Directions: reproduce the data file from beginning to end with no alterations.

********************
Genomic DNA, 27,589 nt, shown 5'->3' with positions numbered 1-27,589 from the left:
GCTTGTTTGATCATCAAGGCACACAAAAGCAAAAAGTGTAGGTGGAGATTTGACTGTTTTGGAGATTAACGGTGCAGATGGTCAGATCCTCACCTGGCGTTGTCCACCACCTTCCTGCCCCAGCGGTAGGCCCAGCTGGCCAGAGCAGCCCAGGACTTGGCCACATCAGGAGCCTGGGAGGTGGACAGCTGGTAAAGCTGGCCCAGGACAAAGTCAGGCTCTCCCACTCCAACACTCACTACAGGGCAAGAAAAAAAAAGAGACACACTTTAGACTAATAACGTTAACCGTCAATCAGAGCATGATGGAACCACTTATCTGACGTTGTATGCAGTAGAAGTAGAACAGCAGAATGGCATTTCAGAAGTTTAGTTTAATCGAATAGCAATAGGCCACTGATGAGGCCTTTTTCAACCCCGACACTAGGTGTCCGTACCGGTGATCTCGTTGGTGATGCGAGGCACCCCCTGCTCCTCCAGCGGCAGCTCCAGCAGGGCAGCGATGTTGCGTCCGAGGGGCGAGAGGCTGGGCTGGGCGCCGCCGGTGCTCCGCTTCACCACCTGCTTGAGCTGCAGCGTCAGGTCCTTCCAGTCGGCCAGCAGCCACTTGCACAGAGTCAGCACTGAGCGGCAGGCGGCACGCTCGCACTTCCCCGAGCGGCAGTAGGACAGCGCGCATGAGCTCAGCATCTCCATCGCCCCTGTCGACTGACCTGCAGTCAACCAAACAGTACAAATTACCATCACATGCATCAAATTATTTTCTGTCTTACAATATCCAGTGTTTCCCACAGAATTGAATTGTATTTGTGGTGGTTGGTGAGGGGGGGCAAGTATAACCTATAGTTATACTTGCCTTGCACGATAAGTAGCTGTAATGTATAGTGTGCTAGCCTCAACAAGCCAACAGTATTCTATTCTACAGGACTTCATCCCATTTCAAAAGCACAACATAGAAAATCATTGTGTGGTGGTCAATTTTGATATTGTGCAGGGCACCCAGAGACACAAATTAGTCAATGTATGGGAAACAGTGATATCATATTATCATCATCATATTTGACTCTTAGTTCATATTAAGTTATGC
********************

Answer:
Genomic DNA, 27,589 nt, shown 5'->3' with positions numbered 1-27,589 from the left:
GCTTGTTTGATCATCAAGGCACACAAAAGCAAAAAGTGTAGGTGGAGATTTGACTGTTTTGGAGATTAACGGTGCAGATGGTCAGATCCTCACCTGGCGTTGTCCACCACCTTCCTGCCCCAGCGGTAGGCCCAGCTGGCCAGAGCAGCCCAGGACTTGGCCACATCAGGAGCCTGGGAGGTGGACAGCTGGTAAAGCTGGCCCAGGACAAAGTCAGGCTCTCCCACTCCAACACTCACTACAGGGCAAGAAAAAAAAAGAGACACACTTTAGACTAATAACGTTAACCGTCAATCAGAGCATGATGGAACCACTTATCTGACGTTGTATGCAGTAGAAGTAGAACAGCAGAATGGCATTTCAGAAGTTTAGTTTAATCGAATAGCAATAGGCCACTGATGAGGCCTTTTTCAACCCCGACACTAGGTGTCCGTACCGGTGATCTCGTTGGTGATGCGAGGCACCCCCTGCTCCTCCAGCGGCAGCTCCAGCAGGGCAGCGATGTTGCGTCCGAGGGGCGAGAGGCTGGGCTGGGCGCCGCCGGTGCTCCGCTTCACCACCTGCTTGAGCTGCAGCGTCAGGTCCTTCCAGTCGGCCAGCAGCCACTTGCACAGAGTCAGCACTGAGCGGCAGGCGGCACGCTCGCACTTCCCCGAGCGGCAGTAGGACAGCGCGCATGAGCTCAGCATCTCCATCGCCCCTGTCGACTGACCTGCAGTCAACCAAACAGTACAAATTACCATCACATGCATCAAATTATTTTCTGTCTTACAATATCCAGTGTTTCCCACAGAATTGAATTGTATTTGTGGTGGTTGGTGAGGGGGGGCAAGTATAACCTATAGTTATACTTGCCTTGCACGATAAGTAGCTGTAATGTATAGTGTGCTAGCCTCAACAAGCCAACAGTATTCTATTCTACAGGACTTCATCCCATTTCAAAAGCACAACATAGAAAATCATTGTGTGGTGGTCAATTTTGATATTGTGCAGGGCACCCAGAGACACAAATTAGTCAATGTATGGGAAACAGTGATATCATATTATCATCATCATATTTGACTCTTAGTTCATATTAAGTTATGC